23 Essential Things Y'all Need to Know About Texas
Concordia University Texas is located in Austin, the capital city of Texas. This state has a lot to offer and is built on a rich history. We've compiled 23 facts about Texas to learn more about the Lone Star State.
1. Texas Joined the U.S. Through a Treaty
Texas is the only state that joined the United States of America as a nation via treaty (not annexation). Before joining the U.S., Texas was a sovereign nation, known as the Republic of Texas, from 1836 to 1845.
2. Six Flags Over Texas Is More Than a Theme Park
Six Flags Over Texas is a theme park in Arlington, Texas, outside of Dallas/Fort Worth, and its name has a significant meaning.
"Six Flags Over Texas" was inspired by the flags of the six nations that have ruled over parts of or all of Texas, including Spain, France, Mexico, the Republic of Texas, the United States of America and the Confederate States of America.
You can also find the six nations' coats of arms below the dome of the Texas State Capitol.
3. Texas Regions
Because of the sheer size of Texas, the state boasts seven major regions that each feature unique landscapes, plants and wildlife.
- Big Bend Country
- Texas Hill Country
- South Texas Plains
- Panhandle Plains
- Gulf Coast
- Piney Woods
- Prairies and Lakes
4. Leading in Landmass
Have you ever wondered why it can take a full day just to leave Texas?
Aside from the fact that no one wants to leave the state, it takes so long because of the sheer size of Texas.
The Lone Star State has the second-largest landmass in the country. Did you know that El Paso, Texas, is closer to San Diego, Calif., than it is to Houston, Texas? Or did you know that Dallas, Texas, is closer to Memphis, Tenn., than it is to South Padre Island, Texas?
5. Millions of Texans
The United States Bureau of Labor Statistics estimated in 2019 that 28,995,881 people live in the state.
That means that there are nearly 108 people per square mile.
6. Living Large
Texas claims three spots in the ten most populated cities in the U.S.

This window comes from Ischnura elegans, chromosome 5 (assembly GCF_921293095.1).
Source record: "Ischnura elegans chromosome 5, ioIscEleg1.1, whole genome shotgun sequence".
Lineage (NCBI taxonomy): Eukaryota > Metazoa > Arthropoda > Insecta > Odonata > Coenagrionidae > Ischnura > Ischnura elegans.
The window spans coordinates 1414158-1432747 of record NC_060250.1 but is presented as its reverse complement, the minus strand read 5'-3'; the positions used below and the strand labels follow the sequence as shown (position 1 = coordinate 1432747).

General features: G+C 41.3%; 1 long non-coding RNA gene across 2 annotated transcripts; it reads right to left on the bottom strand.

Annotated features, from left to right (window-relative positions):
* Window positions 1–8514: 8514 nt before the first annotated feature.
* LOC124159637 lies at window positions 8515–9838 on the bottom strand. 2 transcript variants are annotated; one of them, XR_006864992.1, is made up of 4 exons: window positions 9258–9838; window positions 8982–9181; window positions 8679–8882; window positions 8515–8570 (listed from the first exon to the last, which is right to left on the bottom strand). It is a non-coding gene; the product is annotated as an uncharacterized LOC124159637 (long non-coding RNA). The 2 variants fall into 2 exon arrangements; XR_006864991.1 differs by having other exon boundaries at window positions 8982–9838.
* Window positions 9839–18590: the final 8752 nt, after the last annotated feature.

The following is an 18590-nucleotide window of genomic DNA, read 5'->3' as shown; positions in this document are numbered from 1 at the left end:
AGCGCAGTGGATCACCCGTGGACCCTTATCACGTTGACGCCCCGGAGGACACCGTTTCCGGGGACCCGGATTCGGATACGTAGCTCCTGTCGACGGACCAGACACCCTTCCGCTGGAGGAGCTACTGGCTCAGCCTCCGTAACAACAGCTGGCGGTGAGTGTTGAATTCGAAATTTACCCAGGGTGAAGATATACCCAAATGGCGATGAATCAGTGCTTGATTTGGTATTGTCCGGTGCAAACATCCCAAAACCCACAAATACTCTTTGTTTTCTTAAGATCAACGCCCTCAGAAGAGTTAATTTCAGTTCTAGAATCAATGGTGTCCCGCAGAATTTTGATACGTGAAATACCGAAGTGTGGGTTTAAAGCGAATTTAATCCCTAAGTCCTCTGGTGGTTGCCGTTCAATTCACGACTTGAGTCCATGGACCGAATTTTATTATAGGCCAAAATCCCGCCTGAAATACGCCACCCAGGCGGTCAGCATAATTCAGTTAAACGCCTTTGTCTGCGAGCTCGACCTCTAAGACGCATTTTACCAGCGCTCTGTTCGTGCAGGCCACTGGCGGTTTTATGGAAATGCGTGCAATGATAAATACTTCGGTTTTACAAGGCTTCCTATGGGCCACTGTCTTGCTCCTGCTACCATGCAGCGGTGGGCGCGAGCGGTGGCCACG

Houston, San Antonio and Dallas rank fourth, seventh and ninth, respectively.
7. Flocking to Texas
Texas leads the country in wool production.
8. Refreshing Invention
Dr Pepper was invented in the late 1800s in Waco, Texas.
Note the fact that there is no period after "Dr" in the name.
9. Live Music Capital
Austin, Texas, where Concordia University Texas is located, is known as the "live music capital of the world." The city has the most live music venues per capita in America.
10. Towering Dome
The Texas State Capitol Dome is taller than the U.S. Capitol Dome in Washington, D.C.
So there you have it. Texas is bigger and better!
11. Leading the Herd
Texas is home to more than 13% of the nation's cattle, owning 13 million heads of cattle.
12. Texas Struck Oil!
Texas is the largest domestic producer of oil in the U.S.
Lyne T. Barret set up the first oil well in Texas in 1866, located in Nacogdoches County (East Texas).
13. Tenth-Largest Economy in the World
GDP is a measurement used by economists to gauge the health of an economy. A higher GDP typically means that the economy is doing well.
As of 2019, Texas' gross domestic product (GDP) was more than $1.8 trillion. When compared to other countries' economies, Texas ranks as the tenth-largest economy in the world.
The Texas GDP is higher than the GDP of Canada, Russia, Australia, Switzerland, Ireland and more than 150 other countries.
14. Driving in the Fast Lane
Texas State Highway 130, which runs from Georgetown to San Antonio, was created as a way for drivers to avoid the Austin Metro traffic. The 91-mile road takes drivers east of Austin.
TX-130 has the highest legal speed limit in the country at 85 mph. But be careful! Feral hogs frequent the area and have caused major crashes.